Family Law – Will Covid-19 affect your maintenance rights?

Posted by Admin
on March 24, 2020

I am writing this blog in response to a number of queries received by the office recently. I hope the below Q & A will help answer your questions. If you have any further queries please do not hesitate to contact Martina Murphy on 061-303311 or email martina@martinamurphy.ie.

Q. My children’s father has reduced the amount of maintenance he has paying me. He has been laid off temporarily and says he has bills to pay. What can I do – my children and I depend on that weekly sum?

Eventhough we are in unusual times, I would suggest that the last thing that should be cut is the maintenance payment. Courts generally treat maintenance as a priority which must be paid above all other financial commitments. The government has introduced financial measures to assist people who have been laid off and every effort should be made by your ex to pay the maintenance. It may be acceptable for the maintenance to be reduced marginally but it cannot be unilaterally stopped. Just because there is a covid crisis does not mean that children don’t need to be provided for.

Unfortunately the courts are not sitting at the moment save in exceptional circumstances and therefore it is not possible currently to bring your case to the attention of the courts. What we can do however is write to your children’s father advising him of his obligations and lodge an application with the court in regard to maintenance which will be heard as soon as the courts resume.

If the maintenance is stopped or reduced unnecessarily will the courts backdate it?

Yes they will.

Does it matter if I have an Order for maintenance or just an agreement for maintenance?

Yes and no. It is preferable if there is a court order in place as the maintenance amount has been adjudicated by the Judge to be fair. If however you and your ex never went to court and had agreed a figure between you and he/she has paying this consistently and you were relying on it then the Judge would deem this to be setting a precedent. This means the Judge would likely suggest that this figure continues to be paid.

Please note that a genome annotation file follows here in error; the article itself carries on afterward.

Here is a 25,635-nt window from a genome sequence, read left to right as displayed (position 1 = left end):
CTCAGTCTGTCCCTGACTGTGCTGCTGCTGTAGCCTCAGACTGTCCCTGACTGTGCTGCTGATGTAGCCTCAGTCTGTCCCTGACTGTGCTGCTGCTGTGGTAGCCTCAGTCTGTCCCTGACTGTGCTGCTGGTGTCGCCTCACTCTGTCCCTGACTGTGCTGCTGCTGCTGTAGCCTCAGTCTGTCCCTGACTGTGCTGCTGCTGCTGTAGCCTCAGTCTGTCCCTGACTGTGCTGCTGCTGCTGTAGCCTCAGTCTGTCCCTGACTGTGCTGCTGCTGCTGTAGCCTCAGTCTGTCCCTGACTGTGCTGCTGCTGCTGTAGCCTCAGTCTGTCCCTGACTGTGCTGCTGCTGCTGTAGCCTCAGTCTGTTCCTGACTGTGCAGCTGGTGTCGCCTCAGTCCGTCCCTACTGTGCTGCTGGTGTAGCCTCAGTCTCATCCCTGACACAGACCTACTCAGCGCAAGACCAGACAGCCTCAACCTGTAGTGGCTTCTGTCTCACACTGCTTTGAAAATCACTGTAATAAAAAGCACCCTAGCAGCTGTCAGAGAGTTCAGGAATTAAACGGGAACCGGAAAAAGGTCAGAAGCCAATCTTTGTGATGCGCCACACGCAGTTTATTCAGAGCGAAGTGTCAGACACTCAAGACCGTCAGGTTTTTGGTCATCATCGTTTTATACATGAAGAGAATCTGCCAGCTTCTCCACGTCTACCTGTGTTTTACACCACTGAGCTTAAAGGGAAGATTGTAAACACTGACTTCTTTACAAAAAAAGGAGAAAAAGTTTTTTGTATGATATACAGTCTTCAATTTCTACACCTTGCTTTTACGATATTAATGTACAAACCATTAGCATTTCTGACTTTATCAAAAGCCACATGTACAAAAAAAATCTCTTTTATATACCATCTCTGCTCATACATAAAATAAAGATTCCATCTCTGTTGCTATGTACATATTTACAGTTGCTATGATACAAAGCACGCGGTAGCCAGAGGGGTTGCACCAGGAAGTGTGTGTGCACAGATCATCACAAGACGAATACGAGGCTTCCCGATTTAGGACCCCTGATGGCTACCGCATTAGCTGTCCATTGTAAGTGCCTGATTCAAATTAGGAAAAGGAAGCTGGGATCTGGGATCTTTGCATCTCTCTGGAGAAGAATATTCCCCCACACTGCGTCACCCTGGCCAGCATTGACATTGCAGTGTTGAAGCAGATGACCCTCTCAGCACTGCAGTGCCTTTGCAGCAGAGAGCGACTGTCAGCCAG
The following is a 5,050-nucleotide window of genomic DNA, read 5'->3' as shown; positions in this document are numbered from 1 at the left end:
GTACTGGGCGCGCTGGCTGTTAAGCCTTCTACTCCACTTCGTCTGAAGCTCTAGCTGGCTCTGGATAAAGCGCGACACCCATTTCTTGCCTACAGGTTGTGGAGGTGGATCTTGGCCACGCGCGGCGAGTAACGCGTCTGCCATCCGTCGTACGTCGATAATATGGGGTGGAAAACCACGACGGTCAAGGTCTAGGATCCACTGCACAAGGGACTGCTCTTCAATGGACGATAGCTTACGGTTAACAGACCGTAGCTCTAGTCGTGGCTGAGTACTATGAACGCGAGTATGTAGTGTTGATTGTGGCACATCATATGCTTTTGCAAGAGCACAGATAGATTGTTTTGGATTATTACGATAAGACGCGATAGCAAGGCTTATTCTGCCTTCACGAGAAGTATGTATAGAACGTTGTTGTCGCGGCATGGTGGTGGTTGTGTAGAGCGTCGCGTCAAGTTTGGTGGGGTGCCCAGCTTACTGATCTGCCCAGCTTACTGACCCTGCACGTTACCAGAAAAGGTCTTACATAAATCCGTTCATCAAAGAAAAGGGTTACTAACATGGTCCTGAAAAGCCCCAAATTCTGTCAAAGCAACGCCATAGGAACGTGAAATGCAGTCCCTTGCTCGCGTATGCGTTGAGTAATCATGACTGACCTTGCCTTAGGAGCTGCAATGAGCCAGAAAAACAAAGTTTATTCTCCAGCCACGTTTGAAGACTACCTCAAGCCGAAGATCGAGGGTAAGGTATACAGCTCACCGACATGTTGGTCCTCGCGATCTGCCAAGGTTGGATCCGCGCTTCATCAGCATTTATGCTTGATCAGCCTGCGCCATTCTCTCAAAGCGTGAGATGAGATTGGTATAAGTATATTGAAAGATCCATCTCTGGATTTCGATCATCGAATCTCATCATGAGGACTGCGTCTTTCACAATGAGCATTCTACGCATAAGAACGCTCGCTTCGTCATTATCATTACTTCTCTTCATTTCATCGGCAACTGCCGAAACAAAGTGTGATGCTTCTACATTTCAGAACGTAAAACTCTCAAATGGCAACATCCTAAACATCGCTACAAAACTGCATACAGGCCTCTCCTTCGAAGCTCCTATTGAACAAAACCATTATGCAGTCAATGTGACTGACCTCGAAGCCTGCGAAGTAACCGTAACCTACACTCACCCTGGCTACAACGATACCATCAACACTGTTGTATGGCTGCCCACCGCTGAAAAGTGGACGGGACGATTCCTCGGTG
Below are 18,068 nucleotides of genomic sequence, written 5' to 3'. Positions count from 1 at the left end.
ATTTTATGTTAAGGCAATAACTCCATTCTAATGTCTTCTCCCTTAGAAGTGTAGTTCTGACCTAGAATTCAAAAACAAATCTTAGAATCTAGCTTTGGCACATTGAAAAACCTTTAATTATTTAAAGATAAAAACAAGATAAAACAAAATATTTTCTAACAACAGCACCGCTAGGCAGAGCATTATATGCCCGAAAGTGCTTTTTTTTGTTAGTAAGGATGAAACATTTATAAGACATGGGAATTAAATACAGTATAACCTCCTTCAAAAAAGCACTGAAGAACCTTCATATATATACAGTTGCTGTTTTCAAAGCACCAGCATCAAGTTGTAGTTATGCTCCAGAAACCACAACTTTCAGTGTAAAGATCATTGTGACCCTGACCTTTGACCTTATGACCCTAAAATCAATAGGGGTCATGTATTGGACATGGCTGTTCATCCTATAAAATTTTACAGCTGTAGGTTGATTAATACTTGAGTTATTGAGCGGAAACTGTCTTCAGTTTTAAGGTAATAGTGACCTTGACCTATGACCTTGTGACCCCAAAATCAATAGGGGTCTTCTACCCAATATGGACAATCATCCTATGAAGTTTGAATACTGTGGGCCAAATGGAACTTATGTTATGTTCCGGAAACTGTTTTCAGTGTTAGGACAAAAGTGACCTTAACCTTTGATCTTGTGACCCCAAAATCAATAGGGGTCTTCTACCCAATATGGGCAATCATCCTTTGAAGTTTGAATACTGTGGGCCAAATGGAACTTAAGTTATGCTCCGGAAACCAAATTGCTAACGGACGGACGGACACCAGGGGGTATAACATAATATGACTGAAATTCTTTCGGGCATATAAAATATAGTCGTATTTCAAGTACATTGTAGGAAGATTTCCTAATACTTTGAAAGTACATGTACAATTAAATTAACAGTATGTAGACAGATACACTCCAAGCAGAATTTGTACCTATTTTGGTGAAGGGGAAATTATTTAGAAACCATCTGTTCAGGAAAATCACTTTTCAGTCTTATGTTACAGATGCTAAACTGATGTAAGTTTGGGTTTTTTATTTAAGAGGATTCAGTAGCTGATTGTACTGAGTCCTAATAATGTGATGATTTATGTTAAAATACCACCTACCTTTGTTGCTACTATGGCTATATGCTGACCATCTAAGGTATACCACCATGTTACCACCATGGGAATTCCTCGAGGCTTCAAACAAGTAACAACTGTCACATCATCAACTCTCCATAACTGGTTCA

What happens if the maintenance stops entirely? What can I do – I do not work so do not qualify for the €350 payment.

Please contact your local community welfare officer who maybe able to give you an emergency lump sum or other assistance.

Continue Reading...

Newsletter – Issue 1, Spring 2018

Posted by Admin
on March 24, 2018

2018 is upon us and with it comes the promise of growth and change. As part of our expansion we are excited to launch Martina Murphy Solicitors Quarterly Newsletter (PDF | HTML).

We have specifically designed it to provide clients with up to date practical legal information pertaining to their day to day lives. Whether you are an individual or a small business, we hope there will be something useful for you to peruse.

If you find it useful and think it may benefit someone else you know please share it using the forward link below. If you would like us to address any particular area of law in our next Newsletter, which will be published in Q3’18, please do let us know.

Best wishes,
Martina Murphy Solicitors

Continue Reading...

Company -v- Sole Trader

Posted by Admin
on June 13, 2011

The first question any person thinking of setting up a new business should ask is whether they will set it up as a sole trader or whether they will form a limited liability company to run the business on their behalf.

There are key advantages and disadvantages to each and it is worth taking the time deciding
which kind of business entity you wish to set up at the outset.

In this article I will deal with the legal points involved but anyone setting up a business and deciding which route to take should also seek the advice of their accountant.
Read more…Company -v- Sole Trader

Continue Reading...

The Dawning of a New Era in Family Law

Posted by Admin
on June 13, 2011

One could say that the signing into law of the Civil Partnership Act, 2010 marks the end of an era in Ireland where only married couples of the opposite sex were afforded rights and duties under our legislation.

The signing into law of the Civil Partnership Act 2010 marks a milestone in family law for this country, expanding rights and duties to couples of the same sex and also offering a redress scheme to those persons who are in a co-habiting arrangement.
Read more…The Dawning of a New Era in Family Law

Continue Reading...